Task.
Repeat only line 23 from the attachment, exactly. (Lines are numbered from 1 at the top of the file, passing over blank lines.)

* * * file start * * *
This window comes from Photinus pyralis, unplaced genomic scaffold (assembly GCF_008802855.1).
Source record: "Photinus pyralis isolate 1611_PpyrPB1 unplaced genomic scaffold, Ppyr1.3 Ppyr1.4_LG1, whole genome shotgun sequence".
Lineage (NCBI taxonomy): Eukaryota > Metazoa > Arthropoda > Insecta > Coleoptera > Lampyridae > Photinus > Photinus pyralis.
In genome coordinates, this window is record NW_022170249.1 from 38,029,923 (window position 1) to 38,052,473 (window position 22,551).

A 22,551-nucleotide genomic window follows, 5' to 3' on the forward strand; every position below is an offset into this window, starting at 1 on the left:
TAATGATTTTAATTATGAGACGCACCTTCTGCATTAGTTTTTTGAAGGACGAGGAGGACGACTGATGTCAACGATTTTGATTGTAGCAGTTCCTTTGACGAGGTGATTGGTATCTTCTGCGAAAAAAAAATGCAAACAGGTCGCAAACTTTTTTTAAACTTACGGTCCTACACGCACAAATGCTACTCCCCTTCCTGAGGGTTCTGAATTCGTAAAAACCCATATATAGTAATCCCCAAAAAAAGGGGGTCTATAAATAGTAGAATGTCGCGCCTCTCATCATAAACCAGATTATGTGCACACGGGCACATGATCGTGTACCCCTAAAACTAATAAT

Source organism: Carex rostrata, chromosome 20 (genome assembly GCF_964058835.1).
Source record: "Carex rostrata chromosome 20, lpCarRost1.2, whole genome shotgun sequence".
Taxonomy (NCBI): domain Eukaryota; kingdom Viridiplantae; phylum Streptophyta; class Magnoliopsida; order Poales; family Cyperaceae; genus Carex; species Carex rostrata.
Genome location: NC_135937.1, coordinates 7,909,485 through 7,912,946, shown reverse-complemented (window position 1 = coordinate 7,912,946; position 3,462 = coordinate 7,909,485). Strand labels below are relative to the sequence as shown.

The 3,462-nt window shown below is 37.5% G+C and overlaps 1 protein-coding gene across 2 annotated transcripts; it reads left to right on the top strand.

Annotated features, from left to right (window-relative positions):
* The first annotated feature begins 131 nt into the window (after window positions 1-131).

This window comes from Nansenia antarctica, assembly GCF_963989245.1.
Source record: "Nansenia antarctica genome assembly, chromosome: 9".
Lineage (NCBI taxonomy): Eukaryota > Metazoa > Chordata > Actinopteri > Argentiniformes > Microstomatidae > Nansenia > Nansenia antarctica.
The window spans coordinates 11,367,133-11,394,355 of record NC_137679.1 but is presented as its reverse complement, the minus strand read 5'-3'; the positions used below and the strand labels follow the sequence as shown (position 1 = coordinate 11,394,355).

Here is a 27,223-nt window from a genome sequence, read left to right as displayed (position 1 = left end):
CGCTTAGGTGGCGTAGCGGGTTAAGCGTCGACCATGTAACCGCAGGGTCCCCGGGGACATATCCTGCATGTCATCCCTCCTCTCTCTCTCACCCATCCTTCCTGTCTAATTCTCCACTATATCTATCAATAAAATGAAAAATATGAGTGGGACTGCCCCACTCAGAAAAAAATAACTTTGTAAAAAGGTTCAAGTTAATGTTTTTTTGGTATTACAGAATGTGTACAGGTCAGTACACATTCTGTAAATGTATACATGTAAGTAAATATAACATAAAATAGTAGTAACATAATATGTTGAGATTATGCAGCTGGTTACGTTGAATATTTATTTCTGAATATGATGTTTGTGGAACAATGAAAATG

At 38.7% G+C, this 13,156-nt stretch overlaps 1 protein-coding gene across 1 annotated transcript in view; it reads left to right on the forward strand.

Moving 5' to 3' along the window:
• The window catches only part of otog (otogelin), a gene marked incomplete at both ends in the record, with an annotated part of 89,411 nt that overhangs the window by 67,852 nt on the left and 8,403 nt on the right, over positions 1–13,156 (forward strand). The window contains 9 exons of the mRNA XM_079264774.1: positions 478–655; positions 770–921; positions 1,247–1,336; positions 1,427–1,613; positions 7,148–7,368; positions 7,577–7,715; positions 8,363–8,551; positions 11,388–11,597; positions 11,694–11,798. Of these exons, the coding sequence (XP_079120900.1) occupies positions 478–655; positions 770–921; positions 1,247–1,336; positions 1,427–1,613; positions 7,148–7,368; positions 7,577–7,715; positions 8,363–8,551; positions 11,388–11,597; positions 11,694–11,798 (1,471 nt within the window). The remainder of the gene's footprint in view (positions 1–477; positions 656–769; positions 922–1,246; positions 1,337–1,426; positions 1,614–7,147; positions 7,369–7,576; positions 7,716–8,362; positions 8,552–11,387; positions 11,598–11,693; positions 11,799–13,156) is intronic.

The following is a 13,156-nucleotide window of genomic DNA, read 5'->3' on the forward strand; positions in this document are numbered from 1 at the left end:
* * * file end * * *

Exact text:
The following is a 13,156-nucleotide window of genomic DNA, read 5'->3' on the forward strand; positions in this document are numbered from 1 at the left end: